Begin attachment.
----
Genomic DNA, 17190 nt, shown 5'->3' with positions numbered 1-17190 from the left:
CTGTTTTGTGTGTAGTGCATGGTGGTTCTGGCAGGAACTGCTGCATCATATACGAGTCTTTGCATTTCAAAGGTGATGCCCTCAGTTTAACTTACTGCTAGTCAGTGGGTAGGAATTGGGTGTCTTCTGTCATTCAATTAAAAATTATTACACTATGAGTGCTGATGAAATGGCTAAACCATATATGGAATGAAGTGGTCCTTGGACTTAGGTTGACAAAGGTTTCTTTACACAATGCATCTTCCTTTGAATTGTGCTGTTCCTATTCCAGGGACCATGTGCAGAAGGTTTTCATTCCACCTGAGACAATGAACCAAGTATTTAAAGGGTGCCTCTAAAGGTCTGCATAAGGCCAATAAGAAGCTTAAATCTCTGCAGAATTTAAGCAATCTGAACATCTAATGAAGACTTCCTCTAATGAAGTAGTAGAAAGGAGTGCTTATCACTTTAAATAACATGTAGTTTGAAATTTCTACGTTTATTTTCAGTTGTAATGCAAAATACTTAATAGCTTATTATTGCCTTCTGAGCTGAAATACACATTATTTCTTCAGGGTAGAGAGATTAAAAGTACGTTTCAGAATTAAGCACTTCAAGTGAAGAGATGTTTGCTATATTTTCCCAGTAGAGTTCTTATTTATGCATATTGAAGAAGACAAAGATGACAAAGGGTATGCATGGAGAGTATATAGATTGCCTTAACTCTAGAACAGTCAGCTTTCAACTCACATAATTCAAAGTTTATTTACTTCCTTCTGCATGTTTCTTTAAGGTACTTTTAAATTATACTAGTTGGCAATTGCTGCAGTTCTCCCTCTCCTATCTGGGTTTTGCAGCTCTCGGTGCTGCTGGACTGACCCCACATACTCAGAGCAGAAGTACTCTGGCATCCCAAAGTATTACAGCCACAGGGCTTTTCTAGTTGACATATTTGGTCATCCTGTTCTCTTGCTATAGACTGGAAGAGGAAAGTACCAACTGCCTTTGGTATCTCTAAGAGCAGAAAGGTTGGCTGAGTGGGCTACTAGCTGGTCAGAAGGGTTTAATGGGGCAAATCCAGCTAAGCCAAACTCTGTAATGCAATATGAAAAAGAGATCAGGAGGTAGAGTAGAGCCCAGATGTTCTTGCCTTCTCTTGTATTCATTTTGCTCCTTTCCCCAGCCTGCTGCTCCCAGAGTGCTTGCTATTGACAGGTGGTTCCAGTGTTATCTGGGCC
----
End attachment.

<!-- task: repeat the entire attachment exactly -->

Genomic DNA, 17190 nt, shown 5'->3' with positions numbered 1-17190 from the left:
CTGTTTTGTGTGTAGTGCATGGTGGTTCTGGCAGGAACTGCTGCATCATATACGAGTCTTTGCATTTCAAAGGTGATGCCCTCAGTTTAACTTACTGCTAGTCAGTGGGTAGGAATTGGGTGTCTTCTGTCATTCAATTAAAAATTATTACACTATGAGTGCTGATGAAATGGCTAAACCATATATGGAATGAAGTGGTCCTTGGACTTAGGTTGACAAAGGTTTCTTTACACAATGCATCTTCCTTTGAATTGTGCTGTTCCTATTCCAGGGACCATGTGCAGAAGGTTTTCATTCCACCTGAGACAATGAACCAAGTATTTAAAGGGTGCCTCTAAAGGTCTGCATAAGGCCAATAAGAAGCTTAAATCTCTGCAGAATTTAAGCAATCTGAACATCTAATGAAGACTTCCTCTAATGAAGTAGTAGAAAGGAGTGCTTATCACTTTAAATAACATGTAGTTTGAAATTTCTACGTTTATTTTCAGTTGTAATGCAAAATACTTAATAGCTTATTATTGCCTTCTGAGCTGAAATACACATTATTTCTTCAGGGTAGAGAGATTAAAAGTACGTTTCAGAATTAAGCACTTCAAGTGAAGAGATGTTTGCTATATTTTCCCAGTAGAGTTCTTATTTATGCATATTGAAGAAGACAAAGATGACAAAGGGTATGCATGGAGAGTATATAGATTGCCTTAACTCTAGAACAGTCAGCTTTCAACTCACATAATTCAAAGTTTATTTACTTCCTTCTGCATGTTTCTTTAAGGTACTTTTAAATTATACTAGTTGGCAATTGCTGCAGTTCTCCCTCTCCTATCTGGGTTTTGCAGCTCTCGGTGCTGCTGGACTGACCCCACATACTCAGAGCAGAAGTACTCTGGCATCCCAAAGTATTACAGCCACAGGGCTTTTCTAGTTGACATATTTGGTCATCCTGTTCTCTTGCTATAGACTGGAAGAGGAAAGTACCAACTGCCTTTGGTATCTCTAAGAGCAGAAAGGTTGGCTGAGTGGGCTACTAGCTGGTCAGAAGGGTTTAATGGGGCAAATCCAGCTAAGCCAAACTCTGTAATGCAATATGAAAAAGAGATCAGGAGGTAGAGTAGAGCCCAGATGTTCTTGCCTTCTCTTGTATTCATTTTGCTCCTTTCCCCAGCCTGCTGCTCCCAGAGTGCTTGCTATTGACAGGTGGTTCCAGTGTTATCTGGGCC